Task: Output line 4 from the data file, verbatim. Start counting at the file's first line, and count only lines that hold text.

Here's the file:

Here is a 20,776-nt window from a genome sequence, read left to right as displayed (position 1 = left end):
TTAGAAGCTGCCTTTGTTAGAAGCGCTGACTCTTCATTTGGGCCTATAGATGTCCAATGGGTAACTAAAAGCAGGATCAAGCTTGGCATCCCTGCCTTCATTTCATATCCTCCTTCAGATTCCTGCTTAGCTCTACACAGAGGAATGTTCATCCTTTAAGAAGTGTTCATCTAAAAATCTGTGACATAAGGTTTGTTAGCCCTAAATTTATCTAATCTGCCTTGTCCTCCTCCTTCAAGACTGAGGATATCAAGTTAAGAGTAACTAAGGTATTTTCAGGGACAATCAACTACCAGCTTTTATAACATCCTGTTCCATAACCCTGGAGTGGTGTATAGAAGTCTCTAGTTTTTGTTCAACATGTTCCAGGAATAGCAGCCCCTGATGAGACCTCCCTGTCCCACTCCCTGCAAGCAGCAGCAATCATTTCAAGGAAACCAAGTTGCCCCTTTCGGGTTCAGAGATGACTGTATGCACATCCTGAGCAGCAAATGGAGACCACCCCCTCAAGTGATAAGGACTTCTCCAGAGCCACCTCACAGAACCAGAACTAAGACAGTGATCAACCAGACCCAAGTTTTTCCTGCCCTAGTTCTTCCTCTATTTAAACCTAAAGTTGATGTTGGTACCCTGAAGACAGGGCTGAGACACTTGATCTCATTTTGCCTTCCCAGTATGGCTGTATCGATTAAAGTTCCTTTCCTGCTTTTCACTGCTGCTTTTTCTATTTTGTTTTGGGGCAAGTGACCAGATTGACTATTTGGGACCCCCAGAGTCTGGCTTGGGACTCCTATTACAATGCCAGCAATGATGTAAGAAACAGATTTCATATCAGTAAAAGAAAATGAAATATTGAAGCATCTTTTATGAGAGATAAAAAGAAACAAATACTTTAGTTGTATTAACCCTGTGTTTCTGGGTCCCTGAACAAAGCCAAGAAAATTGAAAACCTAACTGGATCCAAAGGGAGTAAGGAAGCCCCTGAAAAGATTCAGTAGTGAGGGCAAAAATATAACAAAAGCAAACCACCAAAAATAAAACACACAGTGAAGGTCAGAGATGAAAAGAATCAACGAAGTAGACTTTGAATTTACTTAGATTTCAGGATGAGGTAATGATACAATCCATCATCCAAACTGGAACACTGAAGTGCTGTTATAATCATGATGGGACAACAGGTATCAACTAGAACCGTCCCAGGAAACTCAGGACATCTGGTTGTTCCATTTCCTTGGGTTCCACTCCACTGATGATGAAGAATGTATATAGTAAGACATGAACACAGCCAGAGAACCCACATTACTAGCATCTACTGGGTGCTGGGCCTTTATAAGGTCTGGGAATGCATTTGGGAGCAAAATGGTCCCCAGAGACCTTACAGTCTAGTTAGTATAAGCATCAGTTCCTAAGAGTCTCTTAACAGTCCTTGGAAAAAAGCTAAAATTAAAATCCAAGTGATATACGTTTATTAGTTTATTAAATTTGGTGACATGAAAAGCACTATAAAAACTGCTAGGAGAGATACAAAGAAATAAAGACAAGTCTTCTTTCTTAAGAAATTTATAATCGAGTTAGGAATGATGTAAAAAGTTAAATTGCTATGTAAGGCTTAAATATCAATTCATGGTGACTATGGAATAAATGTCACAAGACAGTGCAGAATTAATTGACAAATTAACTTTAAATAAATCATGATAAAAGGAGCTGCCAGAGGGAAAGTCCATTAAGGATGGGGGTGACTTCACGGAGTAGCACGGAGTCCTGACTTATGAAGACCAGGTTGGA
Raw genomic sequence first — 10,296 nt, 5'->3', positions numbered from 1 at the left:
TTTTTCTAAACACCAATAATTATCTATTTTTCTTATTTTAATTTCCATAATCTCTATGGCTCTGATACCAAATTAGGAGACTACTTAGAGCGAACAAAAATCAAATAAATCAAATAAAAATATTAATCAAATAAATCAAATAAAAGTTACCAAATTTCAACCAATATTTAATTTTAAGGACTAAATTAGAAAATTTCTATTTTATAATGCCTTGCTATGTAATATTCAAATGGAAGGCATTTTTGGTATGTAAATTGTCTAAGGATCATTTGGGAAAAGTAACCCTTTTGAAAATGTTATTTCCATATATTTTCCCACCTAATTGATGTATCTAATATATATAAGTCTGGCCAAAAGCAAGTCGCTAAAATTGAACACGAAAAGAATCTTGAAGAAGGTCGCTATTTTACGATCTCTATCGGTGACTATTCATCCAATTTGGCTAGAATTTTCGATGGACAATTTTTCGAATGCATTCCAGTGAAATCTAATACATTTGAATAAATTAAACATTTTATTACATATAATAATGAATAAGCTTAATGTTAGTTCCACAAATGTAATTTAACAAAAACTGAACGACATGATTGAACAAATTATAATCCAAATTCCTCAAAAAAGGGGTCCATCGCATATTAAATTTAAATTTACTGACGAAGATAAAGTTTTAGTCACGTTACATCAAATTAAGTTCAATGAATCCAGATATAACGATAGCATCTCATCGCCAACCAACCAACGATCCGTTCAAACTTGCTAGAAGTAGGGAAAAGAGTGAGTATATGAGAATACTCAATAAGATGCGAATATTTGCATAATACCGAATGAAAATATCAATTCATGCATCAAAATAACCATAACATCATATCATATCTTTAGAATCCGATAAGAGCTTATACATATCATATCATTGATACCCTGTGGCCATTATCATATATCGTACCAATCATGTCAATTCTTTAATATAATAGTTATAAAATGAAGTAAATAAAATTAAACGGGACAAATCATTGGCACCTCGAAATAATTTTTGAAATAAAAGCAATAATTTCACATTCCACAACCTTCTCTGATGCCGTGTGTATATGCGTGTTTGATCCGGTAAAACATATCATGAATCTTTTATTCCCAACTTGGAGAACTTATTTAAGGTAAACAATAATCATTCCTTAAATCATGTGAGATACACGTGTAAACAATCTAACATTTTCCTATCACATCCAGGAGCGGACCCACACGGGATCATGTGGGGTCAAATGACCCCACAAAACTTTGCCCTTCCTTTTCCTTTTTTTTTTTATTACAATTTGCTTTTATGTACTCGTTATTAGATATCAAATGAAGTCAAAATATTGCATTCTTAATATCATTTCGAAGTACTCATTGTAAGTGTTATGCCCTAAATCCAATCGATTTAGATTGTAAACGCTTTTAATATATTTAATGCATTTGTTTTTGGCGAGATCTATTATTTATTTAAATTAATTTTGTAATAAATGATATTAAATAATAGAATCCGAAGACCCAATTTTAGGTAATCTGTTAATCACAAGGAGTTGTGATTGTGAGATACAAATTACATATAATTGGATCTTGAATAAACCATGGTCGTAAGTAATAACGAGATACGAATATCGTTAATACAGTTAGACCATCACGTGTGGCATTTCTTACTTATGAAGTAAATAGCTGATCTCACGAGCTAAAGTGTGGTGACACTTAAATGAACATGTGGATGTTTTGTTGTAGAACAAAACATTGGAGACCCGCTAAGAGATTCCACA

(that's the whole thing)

TTTTTCTAAACACCAATAATTATCTATTTTTCTTATTTTAATTTCCATAATCTCTATGGCTCTGATACCAAATTAGGAGACTACTTAGAGCGAACAAAAATCAAATAAATCAAATAAAAATATTAATCAAATAAATCAAATAAAAGTTACCAAATTTCAACCAATATTTAATTTTAAGGACTAAATTAGAAAATTTCTATTTTATAATGCCTTGCTATGTAATATTCAAATGGAAGGCATTTTTGGTATGTAAATTGTCTAAGGATCATTTGGGAAAAGTAACCCTTTTGAAAATGTTATTTCCATATATTTTCCCACCTAATTGATGTATCTAATATATATAAGTCTGGCCAAAAGCAAGTCGCTAAAATTGAACACGAAAAGAATCTTGAAGAAGGTCGCTATTTTACGATCTCTATCGGTGACTATTCATCCAATTTGGCTAGAATTTTCGATGGACAATTTTTCGAATGCATTCCAGTGAAATCTAATACATTTGAATAAATTAAACATTTTATTACATATAATAATGAATAAGCTTAATGTTAGTTCCACAAATGTAATTTAACAAAAACTGAACGACATGATTGAACAAATTATAATCCAAATTCCTCAAAAAAGGGGTCCATCGCATATTAAATTTAAATTTACTGACGAAGATAAAGTTTTAGTCACGTTACATCAAATTAAGTTCAATGAATCCAGATATAACGATAGCATCTCATCGCCAACCAACCAACGATCCGTTCAAACTTGCTAGAAGTAGGGAAAAGAGTGAGTATATGAGAATACTCAATAAGATGCGAATATTTGCATAATACCGAATGAAAATATCAATTCATGCATCAAAATAACCATAACATCATATCATATCTTTAGAATCCGATAAGAGCTTATACATATCATATCATTGATACCCTGTGGCCATTATCATATATCGTACCAATCATGTCAATTCTTTAATATAATAGTTATAAAATGAAGTAAATAAAATTAAACGGGACAAATCATTGGCACCTCGAAATAATTTTTGAAATAAAAGCAATAATTTCACATTCCACAACCTTCTCTGATGCCGTGTGTATATGCGTGTTTGATCCGGTAAAACATATCATGAATCTTTTATTCCCAACTTGGAGAACTTATTTAAGGTAAACAATAATCATTCCTTAAATCATGTGAGATACACGTGTAAACAATCTAACATTTTCCTATCACATCCAGGAGCGGACCCACACGGGATCATGTGGGGTCAAATGACCCCACAAAACTTTGCCCTTCCTTTTCCTTTTTTTTTTTATTACAATTTGCTTTTATGTACTCGTTATTAGATATCAAATGAAGTCAAAATATTGCATTCTTAATATCATTTCGAAGTACTCATTGTAAGTGTTATGCCCTAAATCCAATCGATTTAGATTGTAAACGCTTTTAATATATTTAATGCATTTGTTTTTGGCGAGATCTATTATTTATTTAAATTAATTTTGTAATAAATGATATTAAATAATAGAATCCGAAGACCCAATTTTAGGTAATCTGTTAATCACAAGGAGTTGTGATTGTGAGATACAAATTACATATAATTGGATCTTGAATAAACCATGGTCGTAAGTAATAACGAGATACGAATATCGTTAATACAGTTAGACCATCACGTGTGGCATTTCTTACTTATGAAGTAAATAGCTGATCTCACGAGCTAAAGTGTGGTGACACTTAAATGAACATGTGGATGTTTTGTTGTAGAACAAAACATTGGAGACCCGCTAAGAGATTCCACA